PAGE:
# What is gradient descent (for)?

When normal equations are computationally expensive, such as with large feature
spaces, **linear regression may be solved using the Gradient Descent
algorithm**.

GD is a general optimization algorithm applicable to other methods as well, such as neural networks.

Geometrically, gradient descent involves finding a minimum of a cost function by taking small steps down the function towards a local minimum, such that each step is taken in the direction of steepest descent (the gradient).

Different initial values may be used to help find a global minimum when multiple local minima exist.

The gradient of a function of n variables is a vector of n partial derivatives, and is an extension of the concept of the derivative (1D functions).

Algebraically, gradient descent *simultaneously* updates the parameters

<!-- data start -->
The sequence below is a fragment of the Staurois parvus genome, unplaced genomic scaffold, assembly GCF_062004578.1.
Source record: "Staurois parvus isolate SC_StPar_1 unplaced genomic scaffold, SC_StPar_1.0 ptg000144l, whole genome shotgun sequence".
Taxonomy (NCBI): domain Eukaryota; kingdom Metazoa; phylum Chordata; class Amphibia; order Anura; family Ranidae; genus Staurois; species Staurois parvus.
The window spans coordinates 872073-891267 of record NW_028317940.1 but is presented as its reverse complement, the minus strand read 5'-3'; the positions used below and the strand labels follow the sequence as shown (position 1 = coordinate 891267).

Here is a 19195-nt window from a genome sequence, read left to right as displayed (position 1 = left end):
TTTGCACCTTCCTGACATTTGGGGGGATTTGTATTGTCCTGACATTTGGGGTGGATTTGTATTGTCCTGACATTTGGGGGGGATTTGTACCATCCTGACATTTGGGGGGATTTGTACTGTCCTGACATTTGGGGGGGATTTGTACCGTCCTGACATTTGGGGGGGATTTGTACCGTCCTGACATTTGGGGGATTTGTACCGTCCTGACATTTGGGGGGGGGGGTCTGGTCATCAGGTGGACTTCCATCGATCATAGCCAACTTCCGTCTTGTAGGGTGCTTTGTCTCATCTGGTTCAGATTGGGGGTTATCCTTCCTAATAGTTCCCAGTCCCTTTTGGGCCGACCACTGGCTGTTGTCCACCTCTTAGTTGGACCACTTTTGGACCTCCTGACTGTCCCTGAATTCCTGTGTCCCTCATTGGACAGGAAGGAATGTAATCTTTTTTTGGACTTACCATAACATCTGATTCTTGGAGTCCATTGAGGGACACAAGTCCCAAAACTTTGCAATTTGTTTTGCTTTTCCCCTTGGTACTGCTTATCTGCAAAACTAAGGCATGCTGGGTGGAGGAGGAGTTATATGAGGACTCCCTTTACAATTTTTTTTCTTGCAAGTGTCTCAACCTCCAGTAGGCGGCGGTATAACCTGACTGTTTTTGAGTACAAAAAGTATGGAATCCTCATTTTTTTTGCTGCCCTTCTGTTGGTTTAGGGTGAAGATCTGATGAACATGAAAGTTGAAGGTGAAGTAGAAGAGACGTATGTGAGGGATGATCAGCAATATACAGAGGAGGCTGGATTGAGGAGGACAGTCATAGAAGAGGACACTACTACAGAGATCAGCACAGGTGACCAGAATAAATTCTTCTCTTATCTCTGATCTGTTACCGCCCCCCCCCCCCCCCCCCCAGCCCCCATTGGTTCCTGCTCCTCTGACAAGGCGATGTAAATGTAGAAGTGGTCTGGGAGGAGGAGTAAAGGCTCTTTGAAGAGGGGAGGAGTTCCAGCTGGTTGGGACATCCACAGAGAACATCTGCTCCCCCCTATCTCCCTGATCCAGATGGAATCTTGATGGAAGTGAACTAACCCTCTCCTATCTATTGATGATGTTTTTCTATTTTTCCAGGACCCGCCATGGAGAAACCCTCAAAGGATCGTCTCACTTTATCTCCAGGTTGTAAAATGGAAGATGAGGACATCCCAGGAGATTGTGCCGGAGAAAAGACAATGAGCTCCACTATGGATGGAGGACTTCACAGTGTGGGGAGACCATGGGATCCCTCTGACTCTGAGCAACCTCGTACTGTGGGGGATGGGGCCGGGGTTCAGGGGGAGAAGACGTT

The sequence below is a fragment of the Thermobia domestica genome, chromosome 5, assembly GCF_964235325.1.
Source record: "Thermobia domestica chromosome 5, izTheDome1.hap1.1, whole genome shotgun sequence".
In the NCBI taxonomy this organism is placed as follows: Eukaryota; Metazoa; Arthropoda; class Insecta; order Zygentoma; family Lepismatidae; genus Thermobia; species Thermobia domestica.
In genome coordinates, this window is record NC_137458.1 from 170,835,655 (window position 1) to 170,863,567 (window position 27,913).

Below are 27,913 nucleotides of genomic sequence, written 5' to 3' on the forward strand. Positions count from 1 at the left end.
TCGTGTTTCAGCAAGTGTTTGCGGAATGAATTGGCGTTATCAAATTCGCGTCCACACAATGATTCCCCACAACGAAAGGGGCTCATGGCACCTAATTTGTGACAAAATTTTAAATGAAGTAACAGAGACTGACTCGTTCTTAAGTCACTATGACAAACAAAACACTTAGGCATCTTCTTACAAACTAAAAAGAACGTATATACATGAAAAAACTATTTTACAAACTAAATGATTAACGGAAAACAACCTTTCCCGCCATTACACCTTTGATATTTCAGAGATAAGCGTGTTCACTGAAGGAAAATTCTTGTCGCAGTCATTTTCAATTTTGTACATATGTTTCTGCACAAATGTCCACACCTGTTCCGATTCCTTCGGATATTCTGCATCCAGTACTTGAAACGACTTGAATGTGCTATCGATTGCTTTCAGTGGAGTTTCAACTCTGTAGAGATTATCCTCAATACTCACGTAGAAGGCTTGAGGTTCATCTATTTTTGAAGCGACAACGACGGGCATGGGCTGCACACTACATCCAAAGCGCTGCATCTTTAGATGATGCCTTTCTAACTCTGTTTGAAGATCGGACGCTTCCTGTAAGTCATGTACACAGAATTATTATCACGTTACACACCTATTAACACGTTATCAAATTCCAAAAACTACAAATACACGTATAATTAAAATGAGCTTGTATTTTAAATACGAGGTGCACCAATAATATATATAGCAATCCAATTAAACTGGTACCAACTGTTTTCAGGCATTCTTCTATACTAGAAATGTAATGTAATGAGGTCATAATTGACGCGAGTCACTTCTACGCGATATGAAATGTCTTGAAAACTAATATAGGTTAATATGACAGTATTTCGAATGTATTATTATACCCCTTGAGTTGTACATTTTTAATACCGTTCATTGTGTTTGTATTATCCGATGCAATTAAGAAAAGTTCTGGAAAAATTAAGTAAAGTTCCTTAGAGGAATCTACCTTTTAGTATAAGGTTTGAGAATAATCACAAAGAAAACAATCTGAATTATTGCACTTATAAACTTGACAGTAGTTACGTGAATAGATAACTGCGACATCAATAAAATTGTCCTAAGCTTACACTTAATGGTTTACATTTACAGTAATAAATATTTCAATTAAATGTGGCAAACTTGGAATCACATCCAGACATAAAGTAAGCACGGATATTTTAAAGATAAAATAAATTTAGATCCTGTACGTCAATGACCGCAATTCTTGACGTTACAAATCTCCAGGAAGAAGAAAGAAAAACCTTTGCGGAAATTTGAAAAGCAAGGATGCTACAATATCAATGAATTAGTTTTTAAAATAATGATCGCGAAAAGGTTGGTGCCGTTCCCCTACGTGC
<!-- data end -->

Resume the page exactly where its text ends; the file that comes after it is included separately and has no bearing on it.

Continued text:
(thetas) iteratively:

```
theta_j := theta_j - alpha*PD(J)
```

where:

```
alpha = the learning rate
PD = the partial derivative of the cost function J, w.r.t theta_j
```

Gradient descent is initialized with one or more random points, and iterations proceed until convergence.

The best way to debug GD is by plotting the cost vs. the iteration. It should be a decreasing curve. If not, then the learning rate is probably too high. On the other hand, if the cost is not decreasing fast enough, the learning rate may be increased.

# Appendix

The closed-form solution for linear regression, with `m`

examples and `n`

features, is:

```
beta_hat = inv(t(X)*X)*t(X)*y
```

where

```
X is an (m x n+1) matrix (extra 1 for the intercept)
y is a vector of length m
beta_hat is a vector of length n+1
```